The Christmas album is something of a tried and tested formula. There are enough standards out there now to fill any artist’s album effortlessly, and fans never complain about the cheese factor at this time of year. However, as it has been proven time and again, sticking to the tried and tested formula often leads to short-term interest and bargain bin status before Christmas even hits. However, in amongst the mix this year is a surprising release. Tom Chaplin, the former frontman of every Dad’s favourite pop rock outfit Keane, has delivered an understated, not too schmaltzy collection that is destined to be a Christmas classic.
Primarily centred on new compositions, Chaplin has cleverly selected four covers to be included in the collection. While everyone already knows and loves East 17’s Stay Another Day, in Chaplin’s hands it is taken to a whole new level. This may always be a slightly cheesy Christmas classic, but the emotional depth of track married with an almost stoic production makes for a truly haunting and unforgettable listen. To say that his rendition of Joni Mitchell’s River is magical would be a cruel understatement. Yet it is the unrecognisable Walking In The Air, which will leave you awe-struck.
The remainder of the album is built around original compositions. These songs share both the magic of Christmas, and a raw realism that can be found throughout his back catalogue. He has the voice of an angel but a heart driven by the reality of living. This is not an album that transports to a far off land of make believe, but one that instead focuses on the real warmth of the festive period that has shades of dark as much as it does light.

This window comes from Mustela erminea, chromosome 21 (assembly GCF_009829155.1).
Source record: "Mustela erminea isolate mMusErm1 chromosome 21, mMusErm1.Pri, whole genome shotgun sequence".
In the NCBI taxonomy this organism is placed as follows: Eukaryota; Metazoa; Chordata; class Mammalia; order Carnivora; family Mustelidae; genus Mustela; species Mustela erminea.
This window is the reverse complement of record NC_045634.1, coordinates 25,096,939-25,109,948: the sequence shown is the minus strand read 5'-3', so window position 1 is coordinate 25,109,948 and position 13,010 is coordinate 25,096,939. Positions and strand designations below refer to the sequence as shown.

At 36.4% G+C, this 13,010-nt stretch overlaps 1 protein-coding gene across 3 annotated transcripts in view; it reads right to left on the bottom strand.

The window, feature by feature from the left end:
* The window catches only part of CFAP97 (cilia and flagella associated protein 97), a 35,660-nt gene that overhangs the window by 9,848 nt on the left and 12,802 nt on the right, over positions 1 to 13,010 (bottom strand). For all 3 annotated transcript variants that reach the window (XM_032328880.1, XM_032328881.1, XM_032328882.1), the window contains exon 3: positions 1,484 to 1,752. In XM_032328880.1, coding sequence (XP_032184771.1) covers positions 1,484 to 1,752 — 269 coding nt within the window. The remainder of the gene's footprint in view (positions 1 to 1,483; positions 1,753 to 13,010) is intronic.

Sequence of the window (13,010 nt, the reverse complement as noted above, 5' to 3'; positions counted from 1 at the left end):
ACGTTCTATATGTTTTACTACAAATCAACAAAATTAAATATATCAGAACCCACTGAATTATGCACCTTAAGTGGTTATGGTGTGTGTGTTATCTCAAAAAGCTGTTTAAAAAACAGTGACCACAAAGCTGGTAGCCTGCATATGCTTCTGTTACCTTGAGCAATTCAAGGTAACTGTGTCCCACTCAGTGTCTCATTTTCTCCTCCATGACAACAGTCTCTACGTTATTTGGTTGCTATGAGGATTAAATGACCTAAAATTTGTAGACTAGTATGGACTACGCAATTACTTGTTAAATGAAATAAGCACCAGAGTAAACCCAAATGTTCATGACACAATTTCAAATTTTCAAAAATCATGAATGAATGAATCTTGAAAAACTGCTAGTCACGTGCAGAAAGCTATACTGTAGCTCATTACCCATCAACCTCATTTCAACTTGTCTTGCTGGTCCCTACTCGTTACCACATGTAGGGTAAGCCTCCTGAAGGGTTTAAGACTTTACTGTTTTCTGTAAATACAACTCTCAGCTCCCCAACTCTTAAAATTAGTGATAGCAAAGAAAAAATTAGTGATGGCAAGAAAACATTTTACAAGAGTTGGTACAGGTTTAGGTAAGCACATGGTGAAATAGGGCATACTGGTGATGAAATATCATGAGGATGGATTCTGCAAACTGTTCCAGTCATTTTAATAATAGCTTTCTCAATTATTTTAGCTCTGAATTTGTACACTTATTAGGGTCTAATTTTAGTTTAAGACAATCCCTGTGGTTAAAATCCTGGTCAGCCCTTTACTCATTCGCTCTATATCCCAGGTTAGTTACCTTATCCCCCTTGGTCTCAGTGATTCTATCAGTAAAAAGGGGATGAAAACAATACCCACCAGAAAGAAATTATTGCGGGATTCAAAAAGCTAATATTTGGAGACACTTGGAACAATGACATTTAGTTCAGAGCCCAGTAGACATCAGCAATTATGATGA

Lead single Under A Million lights is the perfect example of what the album contains. With realistic lyrics married with musical magic, this will give you the warm and fuzzy feeling but not leave you with sugar shivers.
While the shimmering London Lights shines brightly as one of the album’s finest moment, it is the poignant We Remember You This Christmas that leaves you truly breathless. Elsewhere Follow My Heart, which harks back to mid-period Keane, will have Chaplin’s fans of old cheering and swaying in perfect time.